Although most of the 74 million dogs in the U.S. are loving and loyal, some of them inflict serious wounds and even death by biting. The CDC has found that dogs bite nearly 2% of the population each year, and of these about 800,000 bites are so serious that they require medical care. A serious dog bite may immobilize a victim, resulting in job loss, lost income, permanent disability, or disfigurement, for which compensation may be sought with the assistance of an injury attorney. Even when dog bites are minor, it is emotionally and physically traumatic for a victim. Knowledgeable Folsom dog bite attorney Travis G. Black may be able to help you recover compensation if you have suffered from an animal attack.
Pursuing Compensation for Injuries Caused by Dog Bites
Under California Civil Code section 3342, a dog owner may be held strictly liable for a dog bite if it occurs in a public place, or the victim is lawfully in a private place, including the home of the dog owner. A victim is considered lawfully on the dog owner’s property if the victim is performing a duty imposed on them by the laws of California or the United States or by postal regulations, or if the victim is there at the express or implicit invitation of the owner.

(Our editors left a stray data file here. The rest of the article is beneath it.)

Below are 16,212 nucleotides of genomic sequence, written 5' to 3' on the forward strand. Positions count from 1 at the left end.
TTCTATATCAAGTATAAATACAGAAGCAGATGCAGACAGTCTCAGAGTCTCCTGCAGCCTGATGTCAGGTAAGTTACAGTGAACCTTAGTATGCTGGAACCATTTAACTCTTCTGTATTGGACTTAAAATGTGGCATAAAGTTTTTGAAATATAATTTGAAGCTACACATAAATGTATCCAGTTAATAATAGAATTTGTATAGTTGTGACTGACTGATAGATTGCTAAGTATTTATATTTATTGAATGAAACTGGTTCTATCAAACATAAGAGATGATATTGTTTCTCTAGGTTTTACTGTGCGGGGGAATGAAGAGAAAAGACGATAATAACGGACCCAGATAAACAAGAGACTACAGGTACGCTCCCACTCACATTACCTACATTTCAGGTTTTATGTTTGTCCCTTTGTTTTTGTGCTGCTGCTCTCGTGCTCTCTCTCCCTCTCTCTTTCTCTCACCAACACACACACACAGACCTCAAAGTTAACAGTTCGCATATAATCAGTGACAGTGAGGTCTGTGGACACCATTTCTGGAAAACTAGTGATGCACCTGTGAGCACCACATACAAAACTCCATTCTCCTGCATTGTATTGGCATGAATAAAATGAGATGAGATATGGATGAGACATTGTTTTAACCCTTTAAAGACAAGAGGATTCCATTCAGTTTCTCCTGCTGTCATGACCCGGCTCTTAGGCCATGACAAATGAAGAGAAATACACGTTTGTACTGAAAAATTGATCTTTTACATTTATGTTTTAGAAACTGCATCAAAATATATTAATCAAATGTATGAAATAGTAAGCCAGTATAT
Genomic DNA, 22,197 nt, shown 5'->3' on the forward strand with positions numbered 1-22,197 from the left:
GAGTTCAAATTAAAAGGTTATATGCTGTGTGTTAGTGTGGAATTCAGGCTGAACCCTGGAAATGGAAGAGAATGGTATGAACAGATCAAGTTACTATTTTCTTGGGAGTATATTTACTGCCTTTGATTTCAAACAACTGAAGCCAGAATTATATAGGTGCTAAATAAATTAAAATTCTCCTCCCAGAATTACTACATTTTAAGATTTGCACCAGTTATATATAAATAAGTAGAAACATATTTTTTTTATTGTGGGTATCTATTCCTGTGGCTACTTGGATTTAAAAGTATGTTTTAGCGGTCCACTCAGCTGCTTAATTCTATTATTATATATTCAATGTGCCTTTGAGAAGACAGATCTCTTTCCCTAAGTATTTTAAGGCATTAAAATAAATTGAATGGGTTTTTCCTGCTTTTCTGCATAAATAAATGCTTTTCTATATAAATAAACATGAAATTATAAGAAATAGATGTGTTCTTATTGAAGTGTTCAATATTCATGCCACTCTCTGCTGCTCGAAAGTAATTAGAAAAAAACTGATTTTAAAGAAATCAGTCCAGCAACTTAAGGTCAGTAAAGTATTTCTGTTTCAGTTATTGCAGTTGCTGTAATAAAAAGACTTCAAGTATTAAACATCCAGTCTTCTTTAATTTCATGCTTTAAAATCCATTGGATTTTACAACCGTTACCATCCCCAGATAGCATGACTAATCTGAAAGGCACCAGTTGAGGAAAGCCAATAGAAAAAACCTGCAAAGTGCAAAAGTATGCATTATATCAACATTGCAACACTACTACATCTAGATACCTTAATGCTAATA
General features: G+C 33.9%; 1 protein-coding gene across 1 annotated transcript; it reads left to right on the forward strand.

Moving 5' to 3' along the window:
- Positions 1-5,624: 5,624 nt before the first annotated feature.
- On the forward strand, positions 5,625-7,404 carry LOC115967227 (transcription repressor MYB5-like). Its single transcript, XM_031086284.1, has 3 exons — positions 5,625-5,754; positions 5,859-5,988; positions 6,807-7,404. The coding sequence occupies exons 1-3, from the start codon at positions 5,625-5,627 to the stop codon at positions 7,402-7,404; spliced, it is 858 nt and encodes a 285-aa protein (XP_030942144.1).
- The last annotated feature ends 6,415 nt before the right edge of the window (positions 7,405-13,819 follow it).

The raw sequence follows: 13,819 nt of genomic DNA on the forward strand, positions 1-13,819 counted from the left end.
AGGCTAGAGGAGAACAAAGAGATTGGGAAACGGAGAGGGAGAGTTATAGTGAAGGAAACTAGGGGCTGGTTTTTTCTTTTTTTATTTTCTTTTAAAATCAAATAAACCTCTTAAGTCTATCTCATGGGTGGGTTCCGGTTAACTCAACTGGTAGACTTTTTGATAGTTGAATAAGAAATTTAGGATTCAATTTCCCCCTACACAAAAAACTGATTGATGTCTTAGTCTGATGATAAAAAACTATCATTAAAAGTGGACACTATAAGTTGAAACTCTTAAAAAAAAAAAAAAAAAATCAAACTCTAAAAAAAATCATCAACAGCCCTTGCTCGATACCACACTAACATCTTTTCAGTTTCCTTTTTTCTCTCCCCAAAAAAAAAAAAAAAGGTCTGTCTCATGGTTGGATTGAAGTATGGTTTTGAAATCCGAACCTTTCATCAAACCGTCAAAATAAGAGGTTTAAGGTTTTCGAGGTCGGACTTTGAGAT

Liability may be established regardless of whether the dog had shown signs of viciousness before or whether the owner knew about this viciousness. This means that, as a victim, you do not need to show that the dog owner was negligent or intended to cause your harm. Instead, you simply need to prove that your injury was caused by a dog bite, and you were either in a public place or lawfully somewhere private when the bite occurred.
However, there is an exception for dog bites that applies when the dog is a police dog or military dog performing that type of work. For example, if a police dog is sniffing for drugs, and you interrupt and are bitten, you may not be able to recover damages. Additionally, you will not be able to recover compensation under this code section for injuries caused by scratching or an attack not involving a bite. In these cases, you would need to rely on a theory of negligence and prove the dog owner’s duty of care, a breach of that duty, causation, and actual damages. California Civil Code section 3342.5 requires a dog owner who has a dog that has bitten someone to take reasonable steps to remove any danger presented by the possibility of a dog bite.
Assuming that you can prove the elements of a strict liability claim, the focus of the case is likely to be damages. These may include medical bills, the cost of rehabilitation, loss of enjoyment of life, loss of a job, loss of the ability to participate in your favorite activities, loss of career, lost income, and need for counseling based on trauma.